"Double Indemnity" will always be watched because of its role in establishing the conventions of film noir, but more importantly, it's still an entertaining movie--even if, sixty years later, it's sometimes entertaining for reasons the filmmakers never intended.
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film noir
l-seidel21 April 2014
It was interesting watching this movie having already seen so many movies that clearly used this as source material. The fast talking, witty dialogue, woman with a money making scheme, and the use of romance/feminine wiles to achieve those means are all things that became the cornerstone of film noir. It's easy to see why this movie had such an impact given how perfectly each was executed. It was interesting to watch their so called perfect scheme unfurl bit by bit, especially in regards to how the characters reacted to this.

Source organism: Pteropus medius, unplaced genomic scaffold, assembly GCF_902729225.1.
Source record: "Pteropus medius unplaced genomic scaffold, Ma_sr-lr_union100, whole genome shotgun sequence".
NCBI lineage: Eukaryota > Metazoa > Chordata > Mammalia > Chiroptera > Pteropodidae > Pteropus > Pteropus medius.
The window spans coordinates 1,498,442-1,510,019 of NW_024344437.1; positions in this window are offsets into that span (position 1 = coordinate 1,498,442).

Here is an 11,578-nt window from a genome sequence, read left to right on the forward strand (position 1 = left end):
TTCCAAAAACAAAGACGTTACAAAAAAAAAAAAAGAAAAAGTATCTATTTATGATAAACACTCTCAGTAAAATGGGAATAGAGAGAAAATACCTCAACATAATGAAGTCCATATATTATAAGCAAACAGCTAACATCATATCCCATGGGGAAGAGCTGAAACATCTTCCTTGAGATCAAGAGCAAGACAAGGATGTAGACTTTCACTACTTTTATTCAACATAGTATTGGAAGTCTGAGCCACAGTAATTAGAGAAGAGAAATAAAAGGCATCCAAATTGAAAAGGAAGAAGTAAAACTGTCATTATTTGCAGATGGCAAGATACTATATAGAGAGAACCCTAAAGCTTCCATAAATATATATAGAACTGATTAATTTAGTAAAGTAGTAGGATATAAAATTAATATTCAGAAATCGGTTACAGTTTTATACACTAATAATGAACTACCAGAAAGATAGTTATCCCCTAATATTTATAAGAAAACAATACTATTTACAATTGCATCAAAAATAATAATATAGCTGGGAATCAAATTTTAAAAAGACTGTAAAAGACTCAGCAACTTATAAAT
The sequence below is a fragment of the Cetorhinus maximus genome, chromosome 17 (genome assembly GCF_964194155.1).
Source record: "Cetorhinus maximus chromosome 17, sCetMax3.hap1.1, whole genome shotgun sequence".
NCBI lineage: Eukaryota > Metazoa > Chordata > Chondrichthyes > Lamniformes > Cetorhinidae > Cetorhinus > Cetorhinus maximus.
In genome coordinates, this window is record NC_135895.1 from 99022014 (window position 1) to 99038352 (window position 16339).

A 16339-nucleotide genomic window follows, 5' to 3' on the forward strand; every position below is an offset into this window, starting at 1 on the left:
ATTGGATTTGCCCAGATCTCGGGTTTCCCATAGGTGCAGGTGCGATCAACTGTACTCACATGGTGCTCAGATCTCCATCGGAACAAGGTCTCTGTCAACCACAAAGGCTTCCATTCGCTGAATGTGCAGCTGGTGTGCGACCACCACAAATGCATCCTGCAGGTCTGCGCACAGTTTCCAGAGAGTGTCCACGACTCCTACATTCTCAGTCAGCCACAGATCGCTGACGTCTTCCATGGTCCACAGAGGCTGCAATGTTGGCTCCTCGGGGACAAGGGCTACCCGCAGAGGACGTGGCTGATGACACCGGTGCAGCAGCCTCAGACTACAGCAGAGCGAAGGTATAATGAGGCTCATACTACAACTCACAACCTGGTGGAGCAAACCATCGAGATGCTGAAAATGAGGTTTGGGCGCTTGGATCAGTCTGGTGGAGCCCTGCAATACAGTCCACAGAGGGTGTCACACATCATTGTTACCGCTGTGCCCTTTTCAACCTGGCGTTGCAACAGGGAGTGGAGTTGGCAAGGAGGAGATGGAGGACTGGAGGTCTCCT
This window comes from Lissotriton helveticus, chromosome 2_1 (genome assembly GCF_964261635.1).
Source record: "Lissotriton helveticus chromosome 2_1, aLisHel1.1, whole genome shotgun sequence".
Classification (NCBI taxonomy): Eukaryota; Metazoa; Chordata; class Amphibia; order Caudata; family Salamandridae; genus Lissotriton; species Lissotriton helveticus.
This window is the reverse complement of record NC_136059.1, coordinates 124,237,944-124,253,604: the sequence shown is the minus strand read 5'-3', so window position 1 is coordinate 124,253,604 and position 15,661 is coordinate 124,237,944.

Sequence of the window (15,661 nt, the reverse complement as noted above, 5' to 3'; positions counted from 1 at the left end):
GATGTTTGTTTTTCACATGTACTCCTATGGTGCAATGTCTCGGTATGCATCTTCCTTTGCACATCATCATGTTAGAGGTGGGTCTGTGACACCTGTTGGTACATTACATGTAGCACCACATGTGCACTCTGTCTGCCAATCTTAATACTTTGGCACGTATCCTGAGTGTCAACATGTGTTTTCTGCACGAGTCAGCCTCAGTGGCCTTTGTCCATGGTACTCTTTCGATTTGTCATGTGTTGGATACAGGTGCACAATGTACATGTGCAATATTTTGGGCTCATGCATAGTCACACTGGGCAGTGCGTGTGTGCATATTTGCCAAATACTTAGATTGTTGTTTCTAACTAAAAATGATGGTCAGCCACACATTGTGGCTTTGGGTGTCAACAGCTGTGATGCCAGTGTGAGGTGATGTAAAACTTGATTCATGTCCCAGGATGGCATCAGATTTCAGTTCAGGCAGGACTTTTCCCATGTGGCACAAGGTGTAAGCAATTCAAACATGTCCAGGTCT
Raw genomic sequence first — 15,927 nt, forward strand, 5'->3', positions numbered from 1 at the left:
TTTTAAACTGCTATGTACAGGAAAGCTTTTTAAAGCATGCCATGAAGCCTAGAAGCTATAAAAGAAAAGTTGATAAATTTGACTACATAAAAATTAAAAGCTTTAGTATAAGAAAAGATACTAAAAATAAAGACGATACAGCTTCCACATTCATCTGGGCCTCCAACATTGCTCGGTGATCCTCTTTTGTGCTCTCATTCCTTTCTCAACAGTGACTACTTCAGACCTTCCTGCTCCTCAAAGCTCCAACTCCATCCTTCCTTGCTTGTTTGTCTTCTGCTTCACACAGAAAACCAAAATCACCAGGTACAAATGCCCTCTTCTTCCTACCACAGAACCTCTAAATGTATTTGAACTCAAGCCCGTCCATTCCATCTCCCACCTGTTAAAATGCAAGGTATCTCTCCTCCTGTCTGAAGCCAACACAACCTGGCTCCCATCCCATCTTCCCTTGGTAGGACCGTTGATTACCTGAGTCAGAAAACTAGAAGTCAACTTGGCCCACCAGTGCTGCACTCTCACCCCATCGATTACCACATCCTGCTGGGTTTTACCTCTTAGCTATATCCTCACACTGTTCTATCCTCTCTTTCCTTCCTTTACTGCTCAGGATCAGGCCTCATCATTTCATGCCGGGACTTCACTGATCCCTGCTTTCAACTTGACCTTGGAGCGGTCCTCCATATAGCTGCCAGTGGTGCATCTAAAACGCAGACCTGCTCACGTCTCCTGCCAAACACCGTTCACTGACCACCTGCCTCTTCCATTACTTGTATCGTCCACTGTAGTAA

The only thing that I wish is that I had gotten a little more invested in the romance and the characters themselves. Some later film noir films really nailed making me care about the plot through the eyes of the characters, which is my favorite approach to film. That is just my personal preferences though, and setting that aside, this was an incredibly well constructed film.
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Sharp. Really sharp.
allar10026 February 2004